ETFs have been the driving force behind recent market gains in the US, but don’t expect the S&P 500 to end the year higher than current levels, new research has warned.
A report from Goldman Sachs on Friday found that the S&P 500 Index is set to achieve its seventh straight quarter of gains. At the end of Q1, ETFs had bought a record $98 billion of US stock, and they now own 6% of the US market.
ETFs to buy $390 billion of stock in 2017
Goldman Sachs predicts that ETFs are on pace to buy $390 billion of new stock this year, more than the combined total of the last two years at $362 billion.
Alongside ETFs, corporate buybacks and foreign investors were helping drive the bellwether index up more than 3.5% this quarter.
But David Koston, Goldman’s chief US equity strategist, warned that the strong demand seen so far is unlikely to continue driving the market upwards for the rest of the year.
“We forecast a modest deceleration in ETF purchases during 2H 2017 vs 1Q given reduced potential for significant equity upside through year-end,” the report read.
The investment firm’s target for the S&P 500 by the end of the year is 2,300, about 5.7% below last Friday’s close.
Look abroad for further ETF gains
Investors should look to international stock ETFs for gains.
“Higher return potential in major non-US equity markets vs the US and a political stalemate in Washington DC suggest foreign investors will be net sellers of US stocks in 2H,” Kostin said in the report.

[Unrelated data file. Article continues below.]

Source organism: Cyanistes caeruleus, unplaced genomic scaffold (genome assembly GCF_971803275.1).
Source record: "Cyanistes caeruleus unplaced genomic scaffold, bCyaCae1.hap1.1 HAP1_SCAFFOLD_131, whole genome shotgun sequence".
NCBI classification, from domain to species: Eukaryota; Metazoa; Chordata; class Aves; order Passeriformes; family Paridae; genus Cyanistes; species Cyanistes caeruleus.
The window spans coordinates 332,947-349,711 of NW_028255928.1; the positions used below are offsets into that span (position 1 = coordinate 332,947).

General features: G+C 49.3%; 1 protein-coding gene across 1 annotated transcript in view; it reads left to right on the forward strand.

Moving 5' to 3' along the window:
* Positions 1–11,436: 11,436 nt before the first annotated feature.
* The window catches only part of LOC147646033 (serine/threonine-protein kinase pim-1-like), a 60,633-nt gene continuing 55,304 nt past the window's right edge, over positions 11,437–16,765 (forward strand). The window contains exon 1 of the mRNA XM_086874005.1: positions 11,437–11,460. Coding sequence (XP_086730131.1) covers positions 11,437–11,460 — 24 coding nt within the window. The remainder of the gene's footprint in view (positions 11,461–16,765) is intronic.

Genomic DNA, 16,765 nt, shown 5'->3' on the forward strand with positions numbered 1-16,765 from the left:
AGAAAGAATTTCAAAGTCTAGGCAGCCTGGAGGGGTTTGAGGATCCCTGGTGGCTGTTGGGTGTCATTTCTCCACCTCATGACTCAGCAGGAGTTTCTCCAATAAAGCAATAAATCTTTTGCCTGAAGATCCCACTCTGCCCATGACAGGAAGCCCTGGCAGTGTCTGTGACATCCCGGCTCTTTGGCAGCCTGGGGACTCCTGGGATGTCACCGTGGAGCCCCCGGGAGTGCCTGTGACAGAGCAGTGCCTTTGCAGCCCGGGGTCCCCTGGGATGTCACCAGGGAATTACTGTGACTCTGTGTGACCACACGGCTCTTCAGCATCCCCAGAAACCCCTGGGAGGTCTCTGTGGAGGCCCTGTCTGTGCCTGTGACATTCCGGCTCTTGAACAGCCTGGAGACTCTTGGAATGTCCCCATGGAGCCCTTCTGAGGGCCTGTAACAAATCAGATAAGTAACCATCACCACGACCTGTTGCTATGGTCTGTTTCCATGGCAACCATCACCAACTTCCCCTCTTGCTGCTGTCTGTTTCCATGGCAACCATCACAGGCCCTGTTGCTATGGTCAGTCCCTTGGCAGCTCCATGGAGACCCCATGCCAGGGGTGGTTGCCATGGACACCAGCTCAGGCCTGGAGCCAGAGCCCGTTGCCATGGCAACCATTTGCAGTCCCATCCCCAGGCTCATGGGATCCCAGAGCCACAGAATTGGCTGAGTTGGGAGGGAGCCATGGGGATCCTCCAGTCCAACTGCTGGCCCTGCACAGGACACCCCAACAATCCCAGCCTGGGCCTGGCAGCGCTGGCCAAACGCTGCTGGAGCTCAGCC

He pointed to the Europe Stoxx 600 Index which is forecast to climb around 6% over the next six months in euro terms. Japan’s Topix is forecast to rise 2% and MSCI’s Asia Pacific ex-Japan Index could climb 1%.
While passive funds make gains, mutual fund outflows continue.
“We expect mutual fund demand and inflows into mutual funds will continue to be weakened by the secular shift from active to passive management,” the Goldman report read.
In contrast, actively managed mutual funds own 24% of the market, the lowest level since 2004. Mutual funds sold $31 billion worth of stock this year, and Goldman expects this figure to hit $50 billion for the full year.
This pattern was echoed by findings last week from the Bank of America Merrill Lynch, which showed that $3.1 trillion has flowed into passive bond and stock funds since 2007, and $1.3 trillion has been pulled out of active funds over the same period.